Hypersensitive response (HR) A plants localized defense response to a pathogen. that destroys microorganisms or inhibits their growth l. c. caused by stimulus-triggered. statoliths In plants. i. Elicitors A molecule that induces a broad type of host defense response. Phytoalexins An antibiotic. Pathogenesis-related) m. animals. 11. Oligosaccharins A type of elicitor (molecule that induces a broad defense response in plants) that is derived from cellulose fragments released by cell wall damage. In invertebrates. PR proteins A protein involed in plant responses to pathogens (PR stands for. Heat-shock proteins are found in plant. produced by plants. Systemic acquired resistance (SAR) A defense response in infected plants tha helps protect healthy tissue from pathogenic invasion. a grain ot other dense granule that settles in response to gravity and is found in sensory organs that function in equilibrium. heat-shock proteins A protein that helps protect other proteins during heat stress. e. n. resulting from a increased ethylene production. and microorganisms. a specialized plastid that contains dense starch grains and may play a role in detecting gravity. Gene-for-gene recognition A widespread form of plant disease resistance involving recognition of pathogen-derived molecules by the protein products of specific plant disease resistance genes. thigmotropism A directional growth of a plant in response to touch. biotic Pertaining to the living organism in the environment. abiotic Nonliving. selective opening and closing of voltage-sensitive gates in sodium and potassium ion channels. f. j. An example is thickening stems in response to high winds. Their biological clock. b. action potentials A rapid change in the membrane potential of an excitable cell. thigmomorphogenesis A response in plants to a chronic mechanical stimulation. h. a. d.DHS AP Biology A physiological cycle of about 24 hours that is present in all eukaryotic organisms and that persist even in the absence of external cues. k. Define the following terms in a way that makes sense to you. Page 6 of 6 . g.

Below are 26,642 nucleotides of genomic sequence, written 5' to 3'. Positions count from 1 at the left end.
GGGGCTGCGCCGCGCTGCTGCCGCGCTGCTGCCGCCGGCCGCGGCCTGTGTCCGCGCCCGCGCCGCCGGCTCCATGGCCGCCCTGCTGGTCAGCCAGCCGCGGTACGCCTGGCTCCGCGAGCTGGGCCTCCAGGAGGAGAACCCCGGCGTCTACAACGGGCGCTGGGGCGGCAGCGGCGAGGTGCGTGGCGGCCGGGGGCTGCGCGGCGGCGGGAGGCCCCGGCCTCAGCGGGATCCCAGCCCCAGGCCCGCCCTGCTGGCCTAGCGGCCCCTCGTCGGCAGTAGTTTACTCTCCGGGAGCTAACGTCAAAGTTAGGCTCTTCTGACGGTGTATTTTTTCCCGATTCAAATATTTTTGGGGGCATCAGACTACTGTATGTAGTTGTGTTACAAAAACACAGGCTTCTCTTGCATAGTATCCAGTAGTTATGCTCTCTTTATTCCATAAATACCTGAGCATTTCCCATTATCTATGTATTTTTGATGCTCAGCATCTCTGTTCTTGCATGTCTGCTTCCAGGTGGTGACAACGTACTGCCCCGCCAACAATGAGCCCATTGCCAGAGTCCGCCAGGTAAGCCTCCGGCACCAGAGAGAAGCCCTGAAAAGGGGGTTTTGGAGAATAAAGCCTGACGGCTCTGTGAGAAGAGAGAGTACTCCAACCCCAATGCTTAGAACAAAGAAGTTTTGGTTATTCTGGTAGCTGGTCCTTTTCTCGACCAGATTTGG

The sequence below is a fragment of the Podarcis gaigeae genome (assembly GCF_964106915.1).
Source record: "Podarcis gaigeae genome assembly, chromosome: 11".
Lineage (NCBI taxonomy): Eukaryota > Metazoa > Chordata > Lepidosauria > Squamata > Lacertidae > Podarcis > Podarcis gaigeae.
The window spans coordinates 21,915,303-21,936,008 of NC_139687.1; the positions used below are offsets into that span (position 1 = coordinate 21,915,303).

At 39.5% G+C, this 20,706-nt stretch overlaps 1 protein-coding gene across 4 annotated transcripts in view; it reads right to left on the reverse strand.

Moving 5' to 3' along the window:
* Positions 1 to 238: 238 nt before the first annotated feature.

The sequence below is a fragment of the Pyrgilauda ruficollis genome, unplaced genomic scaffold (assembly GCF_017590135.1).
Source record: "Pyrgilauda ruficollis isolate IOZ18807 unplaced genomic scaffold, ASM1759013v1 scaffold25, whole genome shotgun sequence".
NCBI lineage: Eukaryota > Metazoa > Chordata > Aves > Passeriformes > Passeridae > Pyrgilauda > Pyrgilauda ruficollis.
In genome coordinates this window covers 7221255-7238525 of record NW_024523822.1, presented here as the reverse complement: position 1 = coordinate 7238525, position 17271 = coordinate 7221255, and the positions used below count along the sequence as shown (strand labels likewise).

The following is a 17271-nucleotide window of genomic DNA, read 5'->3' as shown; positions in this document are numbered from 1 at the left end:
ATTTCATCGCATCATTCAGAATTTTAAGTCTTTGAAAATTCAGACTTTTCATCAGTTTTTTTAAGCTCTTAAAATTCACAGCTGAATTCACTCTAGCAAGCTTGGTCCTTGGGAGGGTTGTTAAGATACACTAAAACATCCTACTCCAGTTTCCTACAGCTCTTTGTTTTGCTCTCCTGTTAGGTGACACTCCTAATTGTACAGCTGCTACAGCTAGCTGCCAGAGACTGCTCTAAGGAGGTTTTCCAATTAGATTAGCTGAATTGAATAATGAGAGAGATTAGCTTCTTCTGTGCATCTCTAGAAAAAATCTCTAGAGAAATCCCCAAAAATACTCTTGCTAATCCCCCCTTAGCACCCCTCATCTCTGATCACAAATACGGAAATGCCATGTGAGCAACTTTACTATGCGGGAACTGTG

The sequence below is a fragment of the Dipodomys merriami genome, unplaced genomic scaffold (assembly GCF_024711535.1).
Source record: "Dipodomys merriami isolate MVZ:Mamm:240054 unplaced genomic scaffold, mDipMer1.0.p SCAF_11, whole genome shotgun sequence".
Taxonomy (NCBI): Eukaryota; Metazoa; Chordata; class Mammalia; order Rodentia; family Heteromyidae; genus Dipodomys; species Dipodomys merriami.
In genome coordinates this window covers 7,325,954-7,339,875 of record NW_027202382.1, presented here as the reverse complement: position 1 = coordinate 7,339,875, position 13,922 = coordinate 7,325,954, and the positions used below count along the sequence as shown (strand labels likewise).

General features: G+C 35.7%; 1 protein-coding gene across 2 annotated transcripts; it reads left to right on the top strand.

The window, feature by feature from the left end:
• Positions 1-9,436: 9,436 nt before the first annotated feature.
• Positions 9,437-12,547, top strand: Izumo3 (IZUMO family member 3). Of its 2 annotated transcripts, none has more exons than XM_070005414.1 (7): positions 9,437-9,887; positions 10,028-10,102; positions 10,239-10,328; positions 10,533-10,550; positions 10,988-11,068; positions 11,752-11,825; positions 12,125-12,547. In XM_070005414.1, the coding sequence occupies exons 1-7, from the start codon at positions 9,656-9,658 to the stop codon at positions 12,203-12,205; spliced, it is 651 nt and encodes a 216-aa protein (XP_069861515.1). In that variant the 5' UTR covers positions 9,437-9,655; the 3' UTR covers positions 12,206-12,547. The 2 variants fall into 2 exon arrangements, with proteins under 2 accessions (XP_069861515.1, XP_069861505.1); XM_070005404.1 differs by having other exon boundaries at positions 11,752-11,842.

Compare and contrast how plants defend themselves from herbivores and how they defend themselves from pathogens. How do plants use gene-for-gene recognition? An R protein usually recognizes only a single corresponding pathogen molecule tha is encoded y an avirulence (Avr) gene. 15. and chemical defenses such as distasteful or toxic compounds. or statoliths.DHS AP Biology Salicylic acid A plant hormone that may be partially responsible for activating systemic acquired resistance to pathogens. Flooding. o. Page 6 of 6 . Other than light what types of stimulus do plants respond to? They have to grow against gravity and when in the ground with no light to grow to they use gravitropism. 16.Complete the following figure. Heat. such as thorns. Plants counter herbivores with physical defenses. Salt. the epidermis of the primary plant body and the periderm of the secondary plant body. What are the 5 types of environmental stress? Drought. 17. but if the skin is penetrated then the plant mounts a chemical attack as a second line of defense to kill the pathogen. and Cold. Recruitment of parasitoid wasps that lay their eggs within caterpillars Synthesis and release of volatile attractants Wounding Chemical in saliva Signal transduction pathway A maize leaf “recruits” a parastoid wasp as a defensive response to a herbivore. 12. and explain what it is showing. an armyworm caterpillar. Define gravitotropism: A response of a plant or animal to gravity 14. 13. Also trees may adjust by thigmomorphogenesis. Plants counter pathogens with their skin.

DHS AP Biology Word Roots aux- circcrypto-chromo cyto-kine gibbhyperphoto-trop phyto-alexi stato-lith thigmomorpho-genesis zea-xantho Page 6 of 6 .

DHS AP Biology Page 6 of 6 .